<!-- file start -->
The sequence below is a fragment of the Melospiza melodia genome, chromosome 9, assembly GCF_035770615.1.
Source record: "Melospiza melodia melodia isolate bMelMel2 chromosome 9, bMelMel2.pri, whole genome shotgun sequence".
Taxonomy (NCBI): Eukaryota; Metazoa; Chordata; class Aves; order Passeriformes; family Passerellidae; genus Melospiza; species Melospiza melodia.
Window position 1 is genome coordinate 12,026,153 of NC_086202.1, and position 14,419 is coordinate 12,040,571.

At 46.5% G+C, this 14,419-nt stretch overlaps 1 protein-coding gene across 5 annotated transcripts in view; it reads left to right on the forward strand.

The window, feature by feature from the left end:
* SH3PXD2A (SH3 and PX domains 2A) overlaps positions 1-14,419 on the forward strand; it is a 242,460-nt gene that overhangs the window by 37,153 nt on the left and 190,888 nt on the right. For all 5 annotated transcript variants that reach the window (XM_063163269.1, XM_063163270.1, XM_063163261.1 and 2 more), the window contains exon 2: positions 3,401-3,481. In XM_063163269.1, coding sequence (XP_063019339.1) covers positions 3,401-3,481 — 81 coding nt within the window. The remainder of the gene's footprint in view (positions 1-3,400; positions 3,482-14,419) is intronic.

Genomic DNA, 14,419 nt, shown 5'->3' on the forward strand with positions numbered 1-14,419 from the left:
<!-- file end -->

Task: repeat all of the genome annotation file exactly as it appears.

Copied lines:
The sequence below is a fragment of the Melospiza melodia genome, chromosome 9, assembly GCF_035770615.1.
Source record: "Melospiza melodia melodia isolate bMelMel2 chromosome 9, bMelMel2.pri, whole genome shotgun sequence".
Taxonomy (NCBI): Eukaryota; Metazoa; Chordata; class Aves; order Passeriformes; family Passerellidae; genus Melospiza; species Melospiza melodia.
Window position 1 is genome coordinate 12,026,153 of NC_086202.1, and position 14,419 is coordinate 12,040,571.

At 46.5% G+C, this 14,419-nt stretch overlaps 1 protein-coding gene across 5 annotated transcripts in view; it reads left to right on the forward strand.

The window, feature by feature from the left end:
* SH3PXD2A (SH3 and PX domains 2A) overlaps positions 1-14,419 on the forward strand; it is a 242,460-nt gene that overhangs the window by 37,153 nt on the left and 190,888 nt on the right. For all 5 annotated transcript variants that reach the window (XM_063163269.1, XM_063163270.1, XM_063163261.1 and 2 more), the window contains exon 2: positions 3,401-3,481. In XM_063163269.1, coding sequence (XP_063019339.1) covers positions 3,401-3,481 — 81 coding nt within the window. The remainder of the gene's footprint in view (positions 1-3,400; positions 3,482-14,419) is intronic.

Genomic DNA, 14,419 nt, shown 5'->3' on the forward strand with positions numbered 1-14,419 from the left: